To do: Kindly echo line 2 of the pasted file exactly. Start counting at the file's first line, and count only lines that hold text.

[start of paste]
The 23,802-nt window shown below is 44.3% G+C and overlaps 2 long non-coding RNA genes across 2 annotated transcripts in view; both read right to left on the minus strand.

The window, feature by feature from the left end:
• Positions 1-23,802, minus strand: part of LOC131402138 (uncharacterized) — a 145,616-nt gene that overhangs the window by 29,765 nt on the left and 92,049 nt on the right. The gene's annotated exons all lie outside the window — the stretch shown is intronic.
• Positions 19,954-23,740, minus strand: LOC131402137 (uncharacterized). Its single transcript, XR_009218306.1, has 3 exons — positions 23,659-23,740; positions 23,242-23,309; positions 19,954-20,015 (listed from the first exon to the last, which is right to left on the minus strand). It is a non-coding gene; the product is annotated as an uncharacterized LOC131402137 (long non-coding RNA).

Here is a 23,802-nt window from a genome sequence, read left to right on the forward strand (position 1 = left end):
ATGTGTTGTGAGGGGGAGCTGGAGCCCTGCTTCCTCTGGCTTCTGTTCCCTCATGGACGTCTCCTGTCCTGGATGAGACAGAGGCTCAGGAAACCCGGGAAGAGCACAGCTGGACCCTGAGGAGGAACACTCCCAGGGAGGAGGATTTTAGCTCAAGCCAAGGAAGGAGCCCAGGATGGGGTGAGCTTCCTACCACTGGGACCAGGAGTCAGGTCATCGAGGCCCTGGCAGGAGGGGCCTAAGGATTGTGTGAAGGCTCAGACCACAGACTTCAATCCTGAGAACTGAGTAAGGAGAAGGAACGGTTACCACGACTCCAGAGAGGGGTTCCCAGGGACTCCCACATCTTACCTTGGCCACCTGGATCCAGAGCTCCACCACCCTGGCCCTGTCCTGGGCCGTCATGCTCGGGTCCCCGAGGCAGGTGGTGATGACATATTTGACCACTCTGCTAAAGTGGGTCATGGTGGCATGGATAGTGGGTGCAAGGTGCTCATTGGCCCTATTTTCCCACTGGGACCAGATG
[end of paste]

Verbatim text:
The window, feature by feature from the left end: